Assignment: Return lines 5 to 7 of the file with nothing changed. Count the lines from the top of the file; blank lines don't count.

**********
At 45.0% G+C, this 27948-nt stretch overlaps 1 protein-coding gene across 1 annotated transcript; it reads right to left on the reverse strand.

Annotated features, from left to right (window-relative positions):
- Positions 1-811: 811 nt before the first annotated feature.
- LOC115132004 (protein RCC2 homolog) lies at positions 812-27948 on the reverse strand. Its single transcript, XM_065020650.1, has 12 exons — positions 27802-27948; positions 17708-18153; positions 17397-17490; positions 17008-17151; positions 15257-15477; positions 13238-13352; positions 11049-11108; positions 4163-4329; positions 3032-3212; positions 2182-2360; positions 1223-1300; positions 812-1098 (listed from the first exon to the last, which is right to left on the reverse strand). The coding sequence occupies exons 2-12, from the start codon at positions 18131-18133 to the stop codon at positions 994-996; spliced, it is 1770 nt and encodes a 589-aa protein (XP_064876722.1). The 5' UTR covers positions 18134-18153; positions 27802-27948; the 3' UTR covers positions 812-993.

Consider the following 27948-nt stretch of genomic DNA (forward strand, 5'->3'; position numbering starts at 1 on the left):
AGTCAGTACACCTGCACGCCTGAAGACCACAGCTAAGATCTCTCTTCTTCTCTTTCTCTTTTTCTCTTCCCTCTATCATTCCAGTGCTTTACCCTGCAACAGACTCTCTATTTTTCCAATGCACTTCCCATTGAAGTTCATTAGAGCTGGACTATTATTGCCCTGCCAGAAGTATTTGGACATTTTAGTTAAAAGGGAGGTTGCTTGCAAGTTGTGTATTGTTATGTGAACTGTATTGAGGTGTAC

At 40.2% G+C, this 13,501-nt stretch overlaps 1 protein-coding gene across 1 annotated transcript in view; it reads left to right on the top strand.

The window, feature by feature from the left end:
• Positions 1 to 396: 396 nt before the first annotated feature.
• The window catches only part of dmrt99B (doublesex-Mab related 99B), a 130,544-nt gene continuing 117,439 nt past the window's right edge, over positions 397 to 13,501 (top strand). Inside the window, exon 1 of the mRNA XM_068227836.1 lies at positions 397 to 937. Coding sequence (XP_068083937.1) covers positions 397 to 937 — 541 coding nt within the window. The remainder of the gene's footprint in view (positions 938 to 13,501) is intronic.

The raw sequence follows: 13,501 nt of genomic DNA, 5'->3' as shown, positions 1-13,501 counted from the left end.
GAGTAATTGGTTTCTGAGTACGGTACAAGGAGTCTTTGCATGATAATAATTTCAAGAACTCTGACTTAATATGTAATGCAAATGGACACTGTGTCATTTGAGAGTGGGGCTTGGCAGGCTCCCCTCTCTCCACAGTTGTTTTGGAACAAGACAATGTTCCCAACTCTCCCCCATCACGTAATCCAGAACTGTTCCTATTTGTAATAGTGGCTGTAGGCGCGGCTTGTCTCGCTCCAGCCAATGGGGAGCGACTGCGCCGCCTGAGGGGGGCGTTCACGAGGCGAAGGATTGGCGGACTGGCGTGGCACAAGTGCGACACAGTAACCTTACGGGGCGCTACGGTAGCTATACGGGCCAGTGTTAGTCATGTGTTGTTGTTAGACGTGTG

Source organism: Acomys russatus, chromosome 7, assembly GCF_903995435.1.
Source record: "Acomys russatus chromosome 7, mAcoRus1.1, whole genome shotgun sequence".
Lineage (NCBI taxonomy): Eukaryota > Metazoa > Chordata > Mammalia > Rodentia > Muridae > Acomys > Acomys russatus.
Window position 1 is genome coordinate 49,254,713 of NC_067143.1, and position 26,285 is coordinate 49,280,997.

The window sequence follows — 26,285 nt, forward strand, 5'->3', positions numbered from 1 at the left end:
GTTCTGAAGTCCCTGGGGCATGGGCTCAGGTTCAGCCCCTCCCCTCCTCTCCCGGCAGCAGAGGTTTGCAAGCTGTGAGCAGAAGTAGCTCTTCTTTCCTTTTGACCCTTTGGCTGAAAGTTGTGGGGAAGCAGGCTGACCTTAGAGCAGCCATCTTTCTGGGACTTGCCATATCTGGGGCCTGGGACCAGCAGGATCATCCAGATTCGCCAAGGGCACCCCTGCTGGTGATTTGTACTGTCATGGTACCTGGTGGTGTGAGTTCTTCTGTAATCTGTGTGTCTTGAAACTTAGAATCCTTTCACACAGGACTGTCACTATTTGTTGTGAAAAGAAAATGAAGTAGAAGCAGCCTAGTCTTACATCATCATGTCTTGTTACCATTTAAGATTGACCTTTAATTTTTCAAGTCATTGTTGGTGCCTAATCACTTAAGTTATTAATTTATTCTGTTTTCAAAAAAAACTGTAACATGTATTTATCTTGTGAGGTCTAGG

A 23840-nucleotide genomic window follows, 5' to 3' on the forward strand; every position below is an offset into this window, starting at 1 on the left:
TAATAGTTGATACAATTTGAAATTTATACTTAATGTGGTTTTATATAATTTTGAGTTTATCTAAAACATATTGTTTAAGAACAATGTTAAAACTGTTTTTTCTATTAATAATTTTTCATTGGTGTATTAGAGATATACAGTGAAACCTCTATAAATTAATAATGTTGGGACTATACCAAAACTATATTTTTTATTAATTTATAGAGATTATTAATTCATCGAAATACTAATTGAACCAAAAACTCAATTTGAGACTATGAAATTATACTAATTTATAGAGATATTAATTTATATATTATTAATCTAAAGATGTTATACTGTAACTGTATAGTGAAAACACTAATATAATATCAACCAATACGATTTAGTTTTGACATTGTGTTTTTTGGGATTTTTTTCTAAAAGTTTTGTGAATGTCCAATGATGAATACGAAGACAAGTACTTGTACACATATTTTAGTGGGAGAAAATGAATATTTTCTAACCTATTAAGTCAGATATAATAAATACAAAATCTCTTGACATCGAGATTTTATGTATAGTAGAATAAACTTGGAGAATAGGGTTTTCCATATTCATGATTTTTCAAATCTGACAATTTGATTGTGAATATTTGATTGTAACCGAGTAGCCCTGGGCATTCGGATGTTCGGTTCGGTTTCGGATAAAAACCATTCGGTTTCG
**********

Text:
Consider the following 27948-nt stretch of genomic DNA (forward strand, 5'->3'; position numbering starts at 1 on the left):
AGTCAGTACACCTGCACGCCTGAAGACCACAGCTAAGATCTCTCTTCTTCTCTTTCTCTTTTTCTCTTCCCTCTATCATTCCAGTGCTTTACCCTGCAACAGACTCTCTATTTTTCCAATGCACTTCCCATTGAAGTTCATTAGAGCTGGACTATTATTGCCCTGCCAGAAGTATTTGGACATTTTAGTTAAAAGGGAGGTTGCTTGCAAGTTGTGTATTGTTATGTGAACTGTATTGAGGTGTAC

At 40.2% G+C, this 13,501-nt stretch overlaps 1 protein-coding gene across 1 annotated transcript in view; it reads left to right on the top strand.